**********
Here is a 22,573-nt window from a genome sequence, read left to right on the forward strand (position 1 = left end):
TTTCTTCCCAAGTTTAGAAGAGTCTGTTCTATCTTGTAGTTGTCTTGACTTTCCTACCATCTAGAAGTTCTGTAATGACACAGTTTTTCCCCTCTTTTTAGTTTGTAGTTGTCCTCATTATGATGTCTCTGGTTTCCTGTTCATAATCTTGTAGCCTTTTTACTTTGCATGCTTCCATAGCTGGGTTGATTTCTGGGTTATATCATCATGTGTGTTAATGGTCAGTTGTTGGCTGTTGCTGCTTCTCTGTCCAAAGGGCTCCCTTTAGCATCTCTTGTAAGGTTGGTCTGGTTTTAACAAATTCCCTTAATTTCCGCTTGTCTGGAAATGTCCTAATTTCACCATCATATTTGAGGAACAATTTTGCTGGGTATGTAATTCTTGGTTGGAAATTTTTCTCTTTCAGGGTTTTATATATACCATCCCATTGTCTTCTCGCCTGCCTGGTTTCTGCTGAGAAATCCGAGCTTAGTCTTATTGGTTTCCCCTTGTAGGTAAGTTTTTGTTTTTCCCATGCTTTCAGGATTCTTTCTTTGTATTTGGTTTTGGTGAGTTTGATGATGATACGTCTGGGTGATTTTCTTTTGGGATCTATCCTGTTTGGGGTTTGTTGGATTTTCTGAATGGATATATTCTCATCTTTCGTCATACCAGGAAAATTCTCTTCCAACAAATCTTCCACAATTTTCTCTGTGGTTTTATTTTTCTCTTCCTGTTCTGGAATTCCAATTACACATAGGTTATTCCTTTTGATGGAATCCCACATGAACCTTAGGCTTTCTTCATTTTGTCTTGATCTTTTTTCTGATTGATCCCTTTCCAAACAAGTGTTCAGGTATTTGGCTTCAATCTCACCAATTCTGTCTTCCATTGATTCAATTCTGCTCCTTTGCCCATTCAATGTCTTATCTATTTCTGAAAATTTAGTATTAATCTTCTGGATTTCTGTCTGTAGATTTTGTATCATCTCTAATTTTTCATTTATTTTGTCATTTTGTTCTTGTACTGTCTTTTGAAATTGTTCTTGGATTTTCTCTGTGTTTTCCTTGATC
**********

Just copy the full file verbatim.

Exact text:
Here is a 22,573-nt window from a genome sequence, read left to right on the forward strand (position 1 = left end):
TTTCTTCCCAAGTTTAGAAGAGTCTGTTCTATCTTGTAGTTGTCTTGACTTTCCTACCATCTAGAAGTTCTGTAATGACACAGTTTTTCCCCTCTTTTTAGTTTGTAGTTGTCCTCATTATGATGTCTCTGGTTTCCTGTTCATAATCTTGTAGCCTTTTTACTTTGCATGCTTCCATAGCTGGGTTGATTTCTGGGTTATATCATCATGTGTGTTAATGGTCAGTTGTTGGCTGTTGCTGCTTCTCTGTCCAAAGGGCTCCCTTTAGCATCTCTTGTAAGGTTGGTCTGGTTTTAACAAATTCCCTTAATTTCCGCTTGTCTGGAAATGTCCTAATTTCACCATCATATTTGAGGAACAATTTTGCTGGGTATGTAATTCTTGGTTGGAAATTTTTCTCTTTCAGGGTTTTATATATACCATCCCATTGTCTTCTCGCCTGCCTGGTTTCTGCTGAGAAATCCGAGCTTAGTCTTATTGGTTTCCCCTTGTAGGTAAGTTTTTGTTTTTCCCATGCTTTCAGGATTCTTTCTTTGTATTTGGTTTTGGTGAGTTTGATGATGATACGTCTGGGTGATTTTCTTTTGGGATCTATCCTGTTTGGGGTTTGTTGGATTTTCTGAATGGATATATTCTCATCTTTCGTCATACCAGGAAAATTCTCTTCCAACAAATCTTCCACAATTTTCTCTGTGGTTTTATTTTTCTCTTCCTGTTCTGGAATTCCAATTACACATAGGTTATTCCTTTTGATGGAATCCCACATGAACCTTAGGCTTTCTTCATTTTGTCTTGATCTTTTTTCTGATTGATCCCTTTCCAAACAAGTGTTCAGGTATTTGGCTTCAATCTCACCAATTCTGTCTTCCATTGATTCAATTCTGCTCCTTTGCCCATTCAATGTCTTATCTATTTCTGAAAATTTAGTATTAATCTTCTGGATTTCTGTCTGTAGATTTTGTATCATCTCTAATTTTTCATTTATTTTGTCATTTTGTTCTTGTACTGTCTTTTGAAATTGTTCTTGGATTTTCTCTGTGTTTTCCTTGATC